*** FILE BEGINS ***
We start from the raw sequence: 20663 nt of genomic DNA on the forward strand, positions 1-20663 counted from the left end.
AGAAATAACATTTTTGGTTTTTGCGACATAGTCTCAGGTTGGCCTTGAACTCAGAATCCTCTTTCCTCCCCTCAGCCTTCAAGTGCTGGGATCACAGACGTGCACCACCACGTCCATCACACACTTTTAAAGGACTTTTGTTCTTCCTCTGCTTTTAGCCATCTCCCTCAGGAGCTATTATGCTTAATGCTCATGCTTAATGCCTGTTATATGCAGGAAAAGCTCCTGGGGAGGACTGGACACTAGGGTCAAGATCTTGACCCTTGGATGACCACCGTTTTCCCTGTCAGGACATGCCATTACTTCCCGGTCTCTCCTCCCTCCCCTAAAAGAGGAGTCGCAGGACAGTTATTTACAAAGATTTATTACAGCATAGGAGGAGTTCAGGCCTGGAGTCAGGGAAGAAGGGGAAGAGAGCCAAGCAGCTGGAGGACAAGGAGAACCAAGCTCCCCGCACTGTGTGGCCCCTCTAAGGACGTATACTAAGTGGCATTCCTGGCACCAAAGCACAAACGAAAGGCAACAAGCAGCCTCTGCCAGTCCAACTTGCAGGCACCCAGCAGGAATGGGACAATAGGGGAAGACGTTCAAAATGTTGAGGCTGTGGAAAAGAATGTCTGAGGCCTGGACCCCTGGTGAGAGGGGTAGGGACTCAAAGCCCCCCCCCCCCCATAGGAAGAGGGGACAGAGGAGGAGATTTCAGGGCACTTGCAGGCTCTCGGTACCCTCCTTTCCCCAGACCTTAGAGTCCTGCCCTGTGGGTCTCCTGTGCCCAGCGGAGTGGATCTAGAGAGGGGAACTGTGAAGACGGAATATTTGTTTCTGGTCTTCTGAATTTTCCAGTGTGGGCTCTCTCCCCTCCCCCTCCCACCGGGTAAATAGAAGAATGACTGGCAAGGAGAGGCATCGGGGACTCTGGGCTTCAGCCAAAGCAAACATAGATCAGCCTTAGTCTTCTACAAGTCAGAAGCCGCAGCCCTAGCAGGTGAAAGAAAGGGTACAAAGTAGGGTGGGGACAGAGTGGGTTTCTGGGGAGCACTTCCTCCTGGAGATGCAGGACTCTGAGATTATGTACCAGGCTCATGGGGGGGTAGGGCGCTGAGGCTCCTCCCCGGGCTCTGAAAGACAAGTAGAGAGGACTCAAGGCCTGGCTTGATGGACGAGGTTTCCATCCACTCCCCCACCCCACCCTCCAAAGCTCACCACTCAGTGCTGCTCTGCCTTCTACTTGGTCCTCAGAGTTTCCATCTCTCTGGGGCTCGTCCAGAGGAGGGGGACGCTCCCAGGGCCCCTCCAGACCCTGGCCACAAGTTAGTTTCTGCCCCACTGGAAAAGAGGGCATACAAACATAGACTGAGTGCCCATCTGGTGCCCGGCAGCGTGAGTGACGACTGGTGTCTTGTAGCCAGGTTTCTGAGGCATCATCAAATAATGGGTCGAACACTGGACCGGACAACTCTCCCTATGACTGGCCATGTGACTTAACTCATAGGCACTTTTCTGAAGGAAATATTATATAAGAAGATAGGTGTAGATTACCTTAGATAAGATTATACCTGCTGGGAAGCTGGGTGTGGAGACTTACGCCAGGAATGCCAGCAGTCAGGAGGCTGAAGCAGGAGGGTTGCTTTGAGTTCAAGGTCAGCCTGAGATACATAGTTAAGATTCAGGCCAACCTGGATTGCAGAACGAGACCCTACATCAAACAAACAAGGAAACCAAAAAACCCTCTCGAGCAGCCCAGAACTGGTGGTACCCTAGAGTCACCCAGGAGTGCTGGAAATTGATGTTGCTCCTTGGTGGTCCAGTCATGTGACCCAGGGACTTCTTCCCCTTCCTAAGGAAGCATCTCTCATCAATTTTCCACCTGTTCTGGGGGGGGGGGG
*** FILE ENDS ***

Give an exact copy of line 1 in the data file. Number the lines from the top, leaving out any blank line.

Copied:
We start from the raw sequence: 20663 nt of genomic DNA on the forward strand, positions 1-20663 counted from the left end.